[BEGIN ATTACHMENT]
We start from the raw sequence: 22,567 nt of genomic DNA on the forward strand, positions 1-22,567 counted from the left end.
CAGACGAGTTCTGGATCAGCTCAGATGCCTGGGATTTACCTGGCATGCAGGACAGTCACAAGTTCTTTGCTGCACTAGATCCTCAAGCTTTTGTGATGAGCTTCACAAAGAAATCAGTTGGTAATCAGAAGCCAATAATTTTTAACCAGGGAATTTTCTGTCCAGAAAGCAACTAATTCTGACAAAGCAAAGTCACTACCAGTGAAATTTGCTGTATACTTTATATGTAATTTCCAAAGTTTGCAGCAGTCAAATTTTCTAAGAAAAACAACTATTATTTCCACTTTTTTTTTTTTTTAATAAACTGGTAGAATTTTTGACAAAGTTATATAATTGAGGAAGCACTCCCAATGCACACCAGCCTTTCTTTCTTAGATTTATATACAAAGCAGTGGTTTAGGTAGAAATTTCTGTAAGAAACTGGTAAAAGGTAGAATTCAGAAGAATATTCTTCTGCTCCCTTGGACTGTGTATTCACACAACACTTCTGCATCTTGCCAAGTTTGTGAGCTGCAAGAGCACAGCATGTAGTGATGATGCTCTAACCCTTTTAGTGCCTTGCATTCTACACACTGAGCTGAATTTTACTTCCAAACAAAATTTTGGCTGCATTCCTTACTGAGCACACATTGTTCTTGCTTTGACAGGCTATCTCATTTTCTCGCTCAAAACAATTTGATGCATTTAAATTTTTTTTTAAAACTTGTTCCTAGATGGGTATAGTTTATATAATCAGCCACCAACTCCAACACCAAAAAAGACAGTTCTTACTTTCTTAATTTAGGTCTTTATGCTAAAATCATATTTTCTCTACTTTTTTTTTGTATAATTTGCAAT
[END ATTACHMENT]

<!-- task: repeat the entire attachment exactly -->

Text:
We start from the raw sequence: 22,567 nt of genomic DNA on the forward strand, positions 1-22,567 counted from the left end.
CAGACGAGTTCTGGATCAGCTCAGATGCCTGGGATTTACCTGGCATGCAGGACAGTCACAAGTTCTTTGCTGCACTAGATCCTCAAGCTTTTGTGATGAGCTTCACAAAGAAATCAGTTGGTAATCAGAAGCCAATAATTTTTAACCAGGGAATTTTCTGTCCAGAAAGCAACTAATTCTGACAAAGCAAAGTCACTACCAGTGAAATTTGCTGTATACTTTATATGTAATTTCCAAAGTTTGCAGCAGTCAAATTTTCTAAGAAAAACAACTATTATTTCCACTTTTTTTTTTTTTTAATAAACTGGTAGAATTTTTGACAAAGTTATATAATTGAGGAAGCACTCCCAATGCACACCAGCCTTTCTTTCTTAGATTTATATACAAAGCAGTGGTTTAGGTAGAAATTTCTGTAAGAAACTGGTAAAAGGTAGAATTCAGAAGAATATTCTTCTGCTCCCTTGGACTGTGTATTCACACAACACTTCTGCATCTTGCCAAGTTTGTGAGCTGCAAGAGCACAGCATGTAGTGATGATGCTCTAACCCTTTTAGTGCCTTGCATTCTACACACTGAGCTGAATTTTACTTCCAAACAAAATTTTGGCTGCATTCCTTACTGAGCACACATTGTTCTTGCTTTGACAGGCTATCTCATTTTCTCGCTCAAAACAATTTGATGCATTTAAATTTTTTTTTAAAACTTGTTCCTAGATGGGTATAGTTTATATAATCAGCCACCAACTCCAACACCAAAAAAGACAGTTCTTACTTTCTTAATTTAGGTCTTTATGCTAAAATCATATTTTCTCTACTTTTTTTTTGTATAATTTGCAAT